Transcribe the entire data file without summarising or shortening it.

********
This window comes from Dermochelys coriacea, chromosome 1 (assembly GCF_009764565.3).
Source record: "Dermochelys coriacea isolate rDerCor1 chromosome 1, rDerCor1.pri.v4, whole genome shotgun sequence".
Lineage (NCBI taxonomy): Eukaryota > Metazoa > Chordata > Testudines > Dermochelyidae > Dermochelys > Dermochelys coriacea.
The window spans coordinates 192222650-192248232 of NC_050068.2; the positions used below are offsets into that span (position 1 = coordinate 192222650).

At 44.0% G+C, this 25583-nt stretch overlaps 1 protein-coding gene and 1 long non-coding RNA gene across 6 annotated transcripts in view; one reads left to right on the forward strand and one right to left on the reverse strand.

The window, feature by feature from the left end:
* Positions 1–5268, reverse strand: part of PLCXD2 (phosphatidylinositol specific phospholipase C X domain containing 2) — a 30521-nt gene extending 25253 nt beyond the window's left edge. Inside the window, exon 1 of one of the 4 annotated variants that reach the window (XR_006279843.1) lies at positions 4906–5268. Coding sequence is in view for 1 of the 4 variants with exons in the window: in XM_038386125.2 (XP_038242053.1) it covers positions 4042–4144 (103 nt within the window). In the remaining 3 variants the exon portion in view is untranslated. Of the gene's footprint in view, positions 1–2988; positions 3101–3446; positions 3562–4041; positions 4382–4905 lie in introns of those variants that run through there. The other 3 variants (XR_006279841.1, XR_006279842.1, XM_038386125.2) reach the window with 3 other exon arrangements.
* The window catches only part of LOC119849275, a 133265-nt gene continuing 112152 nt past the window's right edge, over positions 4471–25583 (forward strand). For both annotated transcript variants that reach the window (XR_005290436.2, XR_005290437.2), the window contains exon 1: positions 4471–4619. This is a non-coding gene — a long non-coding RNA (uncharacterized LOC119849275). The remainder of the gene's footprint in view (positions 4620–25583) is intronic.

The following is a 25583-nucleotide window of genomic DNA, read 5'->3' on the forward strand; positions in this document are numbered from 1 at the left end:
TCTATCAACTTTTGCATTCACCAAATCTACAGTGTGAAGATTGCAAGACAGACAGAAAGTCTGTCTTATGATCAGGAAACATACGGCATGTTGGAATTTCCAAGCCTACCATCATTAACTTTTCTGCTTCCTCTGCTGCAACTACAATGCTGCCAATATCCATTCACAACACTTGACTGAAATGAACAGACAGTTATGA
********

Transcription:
This window comes from Dermochelys coriacea, chromosome 1 (assembly GCF_009764565.3).
Source record: "Dermochelys coriacea isolate rDerCor1 chromosome 1, rDerCor1.pri.v4, whole genome shotgun sequence".
Lineage (NCBI taxonomy): Eukaryota > Metazoa > Chordata > Testudines > Dermochelyidae > Dermochelys > Dermochelys coriacea.
The window spans coordinates 192222650-192248232 of NC_050068.2; the positions used below are offsets into that span (position 1 = coordinate 192222650).

At 44.0% G+C, this 25583-nt stretch overlaps 1 protein-coding gene and 1 long non-coding RNA gene across 6 annotated transcripts in view; one reads left to right on the forward strand and one right to left on the reverse strand.

The window, feature by feature from the left end:
* Positions 1–5268, reverse strand: part of PLCXD2 (phosphatidylinositol specific phospholipase C X domain containing 2) — a 30521-nt gene extending 25253 nt beyond the window's left edge. Inside the window, exon 1 of one of the 4 annotated variants that reach the window (XR_006279843.1) lies at positions 4906–5268. Coding sequence is in view for 1 of the 4 variants with exons in the window: in XM_038386125.2 (XP_038242053.1) it covers positions 4042–4144 (103 nt within the window). In the remaining 3 variants the exon portion in view is untranslated. Of the gene's footprint in view, positions 1–2988; positions 3101–3446; positions 3562–4041; positions 4382–4905 lie in introns of those variants that run through there. The other 3 variants (XR_006279841.1, XR_006279842.1, XM_038386125.2) reach the window with 3 other exon arrangements.
* The window catches only part of LOC119849275, a 133265-nt gene continuing 112152 nt past the window's right edge, over positions 4471–25583 (forward strand). For both annotated transcript variants that reach the window (XR_005290436.2, XR_005290437.2), the window contains exon 1: positions 4471–4619. This is a non-coding gene — a long non-coding RNA (uncharacterized LOC119849275). The remainder of the gene's footprint in view (positions 4620–25583) is intronic.

The following is a 25583-nucleotide window of genomic DNA, read 5'->3' on the forward strand; positions in this document are numbered from 1 at the left end:
TCTATCAACTTTTGCATTCACCAAATCTACAGTGTGAAGATTGCAAGACAGACAGAAAGTCTGTCTTATGATCAGGAAACATACGGCATGTTGGAATTTCCAAGCCTACCATCATTAACTTTTCTGCTTCCTCTGCTGCAACTACAATGCTGCCAATATCCATTCACAACACTTGACTGAAATGAACAGACAGTTATGA